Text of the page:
Earlier this month, LexArts announced the goal for its annual Fund for the Arts campaign. That $1.2 million goal, a 14 percent increase over last year, was the news of the morning, but the real story seemed to be in ambitions for the 2016 effort: $2 million.
"That is absolutely tied to increased productivity in the arts community," LexArts president and CEO Jim Clark, below, says. "People are going to give more money if more things are happening, and if there are more groups out doing things in the community, that makes it very evident their investment is paying off.
"So this is all predicated on the idea that we're going to keep seeing new groups coming online like Balagula (Theatre), Institute 193, the Fashion Collaborative, and more established groups like the Living Arts and Science Center with its new facilities and what the Philharmonic is doing with its programming, bringing it out of the Singletary Center into different venues. It goes hand in hand with people seeing a difference."
Clark, who has been the arts umbrella group's chief for a little more than 10 years, says a difference in area arts offerings is evident in Lexington culture as much as in its specific arts offerings.
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He cites an "authentic lifestyle" movement in Lexington as seen by the growth of a brewery scene, the farm-to-table movement focusing on local produce and restaurants that plan their menus with that spirit.
"We're seeing a real creative culture developing here that embraces fine art as well as the craft as well as farming," Clark says. "There's this appreciation for 'the hand of the artist,' and that to me is the reason North Limestone is taking off and Jefferson (Street) is taking off. It's this entrepreneurial activity married to the creative interest."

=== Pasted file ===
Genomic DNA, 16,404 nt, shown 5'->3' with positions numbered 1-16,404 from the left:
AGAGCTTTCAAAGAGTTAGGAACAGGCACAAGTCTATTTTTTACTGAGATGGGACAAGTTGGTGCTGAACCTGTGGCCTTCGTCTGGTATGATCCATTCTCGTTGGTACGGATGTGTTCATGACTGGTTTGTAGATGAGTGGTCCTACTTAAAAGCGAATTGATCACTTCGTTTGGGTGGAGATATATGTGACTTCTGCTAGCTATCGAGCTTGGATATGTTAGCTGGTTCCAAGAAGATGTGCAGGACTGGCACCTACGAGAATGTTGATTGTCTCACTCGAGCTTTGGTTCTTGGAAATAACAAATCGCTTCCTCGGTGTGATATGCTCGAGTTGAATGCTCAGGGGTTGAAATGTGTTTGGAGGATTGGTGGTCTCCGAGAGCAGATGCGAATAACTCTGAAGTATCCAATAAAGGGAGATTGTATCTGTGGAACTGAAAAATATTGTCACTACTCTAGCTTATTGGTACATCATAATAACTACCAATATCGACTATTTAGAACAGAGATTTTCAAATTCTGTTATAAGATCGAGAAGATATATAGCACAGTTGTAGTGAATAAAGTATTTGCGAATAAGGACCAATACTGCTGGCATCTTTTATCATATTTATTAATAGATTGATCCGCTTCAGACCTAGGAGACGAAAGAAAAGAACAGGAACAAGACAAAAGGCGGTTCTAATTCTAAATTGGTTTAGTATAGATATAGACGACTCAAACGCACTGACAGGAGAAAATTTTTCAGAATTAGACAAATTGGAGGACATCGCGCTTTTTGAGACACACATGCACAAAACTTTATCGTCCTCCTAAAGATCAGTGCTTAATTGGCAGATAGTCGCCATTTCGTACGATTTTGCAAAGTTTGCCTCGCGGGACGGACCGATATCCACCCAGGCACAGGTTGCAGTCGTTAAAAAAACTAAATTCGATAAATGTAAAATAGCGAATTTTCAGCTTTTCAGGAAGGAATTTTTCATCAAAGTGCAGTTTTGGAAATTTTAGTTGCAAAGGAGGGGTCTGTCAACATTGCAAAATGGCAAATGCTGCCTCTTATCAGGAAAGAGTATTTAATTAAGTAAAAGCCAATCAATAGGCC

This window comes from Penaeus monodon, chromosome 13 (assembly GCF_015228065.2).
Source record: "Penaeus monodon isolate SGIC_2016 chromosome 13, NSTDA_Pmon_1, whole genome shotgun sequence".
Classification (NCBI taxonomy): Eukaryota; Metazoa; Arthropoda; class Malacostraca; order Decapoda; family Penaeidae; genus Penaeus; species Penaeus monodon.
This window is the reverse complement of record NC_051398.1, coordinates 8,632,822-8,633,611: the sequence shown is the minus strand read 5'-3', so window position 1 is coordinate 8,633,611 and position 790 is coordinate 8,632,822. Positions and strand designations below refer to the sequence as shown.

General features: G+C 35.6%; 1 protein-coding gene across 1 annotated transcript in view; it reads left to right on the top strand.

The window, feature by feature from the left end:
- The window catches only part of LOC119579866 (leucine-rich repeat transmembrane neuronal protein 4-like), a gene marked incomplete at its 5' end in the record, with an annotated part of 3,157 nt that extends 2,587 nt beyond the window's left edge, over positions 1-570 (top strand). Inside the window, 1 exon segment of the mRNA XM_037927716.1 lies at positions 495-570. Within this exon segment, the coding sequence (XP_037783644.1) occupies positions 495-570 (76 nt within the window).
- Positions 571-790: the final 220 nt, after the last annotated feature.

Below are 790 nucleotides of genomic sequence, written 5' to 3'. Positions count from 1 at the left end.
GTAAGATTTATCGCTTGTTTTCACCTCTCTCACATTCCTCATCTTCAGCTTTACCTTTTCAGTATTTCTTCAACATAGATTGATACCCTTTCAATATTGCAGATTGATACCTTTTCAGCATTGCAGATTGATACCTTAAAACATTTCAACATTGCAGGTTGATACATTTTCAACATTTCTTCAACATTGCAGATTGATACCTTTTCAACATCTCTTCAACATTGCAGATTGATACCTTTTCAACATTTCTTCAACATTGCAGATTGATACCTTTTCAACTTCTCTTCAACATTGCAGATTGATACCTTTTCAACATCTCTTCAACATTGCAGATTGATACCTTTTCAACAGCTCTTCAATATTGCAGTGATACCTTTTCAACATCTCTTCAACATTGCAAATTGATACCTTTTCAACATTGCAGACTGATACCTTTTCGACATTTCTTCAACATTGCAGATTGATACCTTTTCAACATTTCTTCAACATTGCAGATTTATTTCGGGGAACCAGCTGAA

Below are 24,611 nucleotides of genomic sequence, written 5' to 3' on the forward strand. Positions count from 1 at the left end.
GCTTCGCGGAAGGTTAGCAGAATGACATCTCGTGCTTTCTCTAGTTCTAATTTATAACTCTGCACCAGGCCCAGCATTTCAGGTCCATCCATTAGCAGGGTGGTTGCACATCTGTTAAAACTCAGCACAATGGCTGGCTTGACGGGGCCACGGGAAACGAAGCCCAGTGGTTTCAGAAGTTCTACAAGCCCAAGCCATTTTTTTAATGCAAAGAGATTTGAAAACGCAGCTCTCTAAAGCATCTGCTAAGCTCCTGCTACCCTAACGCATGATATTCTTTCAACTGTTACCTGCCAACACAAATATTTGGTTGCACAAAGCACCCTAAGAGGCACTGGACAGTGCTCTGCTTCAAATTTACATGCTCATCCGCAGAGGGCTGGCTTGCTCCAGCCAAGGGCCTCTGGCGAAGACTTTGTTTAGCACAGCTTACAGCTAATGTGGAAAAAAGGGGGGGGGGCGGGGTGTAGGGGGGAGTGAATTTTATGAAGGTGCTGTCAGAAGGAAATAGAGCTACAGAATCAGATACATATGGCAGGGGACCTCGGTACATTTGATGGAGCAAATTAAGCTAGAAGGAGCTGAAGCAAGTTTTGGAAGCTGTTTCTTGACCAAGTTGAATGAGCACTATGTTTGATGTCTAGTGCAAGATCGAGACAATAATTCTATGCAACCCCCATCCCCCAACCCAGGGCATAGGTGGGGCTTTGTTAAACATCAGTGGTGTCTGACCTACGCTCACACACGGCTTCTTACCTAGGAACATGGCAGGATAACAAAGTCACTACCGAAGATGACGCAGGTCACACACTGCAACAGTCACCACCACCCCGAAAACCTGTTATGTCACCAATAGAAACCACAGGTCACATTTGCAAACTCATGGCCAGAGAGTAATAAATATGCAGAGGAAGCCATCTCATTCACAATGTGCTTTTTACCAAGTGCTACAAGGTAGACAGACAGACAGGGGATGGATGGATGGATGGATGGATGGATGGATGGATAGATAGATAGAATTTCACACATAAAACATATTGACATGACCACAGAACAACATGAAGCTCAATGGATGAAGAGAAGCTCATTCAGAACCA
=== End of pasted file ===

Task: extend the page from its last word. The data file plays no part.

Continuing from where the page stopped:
To Clark, an organic interest in a "creative lifestyle" has grown in Lexington, and with that comes an interest in supporting the arts, particularly arts that align with that mind-set.
To that end, he points to organizations such as Balagula Theatre, which developed at Natasha's Bistro & Bar and has become a home for avant garde theater in Lexington, or Institute 193, which has quickly established a national profile while operating out of a very small space on North Limestone. To Clark, efforts like those and construction initiatives at the Living Arts and Science Center and innovative programming with the Philharmonic, long regarded as Lexington's flagship arts institution, inspire donors and help overcome some of Lexington's perceived fundraising deficiencies.
For a long time, the annual fund campaign and many groups relied on large annual donations from philanthropist Lucille Caudill Little, who died in 2002. Her foundation has continued to make sizable contributions to groups including Lexington Children's Theatre, but gone is the chance of Little seeing something worthwhile and deciding to write a big check.
"People keep saying we need a new Mrs. Little," Clark says. "My response is we need several Mrs. Littles, and they don't have to be multimillionaires. You can make a difference just being a consistent donor without giving the extraordinary amounts she and her foundation have given away.
"Just as you cultivate an appreciation for the arts, you cultivate philanthropic tendencies. Once you introduce people to how they can make a difference with their money, that becomes infectious. And that's why it has to be tied to productivity."
He says people contribute to help growth.
"We see a pattern of investing in the future of groups," Clark says.
Along with upping the ante, Clark says, LexArts is adjusting how it distributes funds to acknowledge new realities.
He says project grant proposals will be accepted year-round as opposed to annually. "A lot of the smaller groups and emerging groups aren't prepared to submit proposals 18 months in advance of projects," he says. "So if they could submit to quarterly reviews, we certainly expect them to know what they are doing four or five months down the road."
He also says LexArts is looking at how to partner with social media sites such as Power2Give.org to create and endorse other funding opportunities.
"Obviously social media will never replace the kind of oversight and engagement with groups in terms of major funding," Clark says. "Particularly with corporations, they rely on us to know that their money is going to be spent wisely."
You'll probably never grow a $2 million Fund for the Arts campaign out of social media. But that is where LexArts is heading.